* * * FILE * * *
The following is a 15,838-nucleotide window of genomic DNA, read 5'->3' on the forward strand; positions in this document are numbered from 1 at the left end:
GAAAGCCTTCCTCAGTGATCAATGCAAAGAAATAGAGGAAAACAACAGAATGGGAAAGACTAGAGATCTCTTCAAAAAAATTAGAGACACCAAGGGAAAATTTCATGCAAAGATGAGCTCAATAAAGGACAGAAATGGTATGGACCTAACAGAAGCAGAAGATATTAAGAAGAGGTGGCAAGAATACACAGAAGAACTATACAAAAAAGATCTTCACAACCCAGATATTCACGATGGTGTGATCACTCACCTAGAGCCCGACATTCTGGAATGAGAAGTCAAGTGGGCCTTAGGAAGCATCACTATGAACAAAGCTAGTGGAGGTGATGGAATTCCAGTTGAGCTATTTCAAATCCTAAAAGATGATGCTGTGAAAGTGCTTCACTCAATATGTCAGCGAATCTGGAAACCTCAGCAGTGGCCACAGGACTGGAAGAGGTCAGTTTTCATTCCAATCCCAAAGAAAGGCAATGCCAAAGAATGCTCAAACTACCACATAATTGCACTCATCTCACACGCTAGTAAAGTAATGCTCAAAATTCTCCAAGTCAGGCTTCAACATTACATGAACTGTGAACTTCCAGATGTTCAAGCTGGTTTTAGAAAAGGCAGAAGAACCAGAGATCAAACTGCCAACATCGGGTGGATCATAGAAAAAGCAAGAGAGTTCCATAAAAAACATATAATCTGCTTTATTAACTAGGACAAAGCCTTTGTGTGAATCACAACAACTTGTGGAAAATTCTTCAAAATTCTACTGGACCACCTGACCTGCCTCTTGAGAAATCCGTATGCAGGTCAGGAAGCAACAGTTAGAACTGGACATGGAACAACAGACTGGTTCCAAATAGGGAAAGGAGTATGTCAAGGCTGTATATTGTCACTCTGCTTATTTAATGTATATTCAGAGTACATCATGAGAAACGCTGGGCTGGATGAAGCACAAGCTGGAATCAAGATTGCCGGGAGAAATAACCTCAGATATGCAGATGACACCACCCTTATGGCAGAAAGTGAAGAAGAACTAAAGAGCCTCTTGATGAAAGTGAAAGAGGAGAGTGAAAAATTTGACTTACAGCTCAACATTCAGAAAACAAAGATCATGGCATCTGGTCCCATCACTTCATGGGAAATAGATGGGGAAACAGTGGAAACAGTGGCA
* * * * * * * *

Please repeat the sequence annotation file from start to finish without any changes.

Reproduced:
The following is a 15,838-nucleotide window of genomic DNA, read 5'->3' on the forward strand; positions in this document are numbered from 1 at the left end:
GAAAGCCTTCCTCAGTGATCAATGCAAAGAAATAGAGGAAAACAACAGAATGGGAAAGACTAGAGATCTCTTCAAAAAAATTAGAGACACCAAGGGAAAATTTCATGCAAAGATGAGCTCAATAAAGGACAGAAATGGTATGGACCTAACAGAAGCAGAAGATATTAAGAAGAGGTGGCAAGAATACACAGAAGAACTATACAAAAAAGATCTTCACAACCCAGATATTCACGATGGTGTGATCACTCACCTAGAGCCCGACATTCTGGAATGAGAAGTCAAGTGGGCCTTAGGAAGCATCACTATGAACAAAGCTAGTGGAGGTGATGGAATTCCAGTTGAGCTATTTCAAATCCTAAAAGATGATGCTGTGAAAGTGCTTCACTCAATATGTCAGCGAATCTGGAAACCTCAGCAGTGGCCACAGGACTGGAAGAGGTCAGTTTTCATTCCAATCCCAAAGAAAGGCAATGCCAAAGAATGCTCAAACTACCACATAATTGCACTCATCTCACACGCTAGTAAAGTAATGCTCAAAATTCTCCAAGTCAGGCTTCAACATTACATGAACTGTGAACTTCCAGATGTTCAAGCTGGTTTTAGAAAAGGCAGAAGAACCAGAGATCAAACTGCCAACATCGGGTGGATCATAGAAAAAGCAAGAGAGTTCCATAAAAAACATATAATCTGCTTTATTAACTAGGACAAAGCCTTTGTGTGAATCACAACAACTTGTGGAAAATTCTTCAAAATTCTACTGGACCACCTGACCTGCCTCTTGAGAAATCCGTATGCAGGTCAGGAAGCAACAGTTAGAACTGGACATGGAACAACAGACTGGTTCCAAATAGGGAAAGGAGTATGTCAAGGCTGTATATTGTCACTCTGCTTATTTAATGTATATTCAGAGTACATCATGAGAAACGCTGGGCTGGATGAAGCACAAGCTGGAATCAAGATTGCCGGGAGAAATAACCTCAGATATGCAGATGACACCACCCTTATGGCAGAAAGTGAAGAAGAACTAAAGAGCCTCTTGATGAAAGTGAAAGAGGAGAGTGAAAAATTTGACTTACAGCTCAACATTCAGAAAACAAAGATCATGGCATCTGGTCCCATCACTTCATGGGAAATAGATGGGGAAACAGTGGAAACAGTGGCA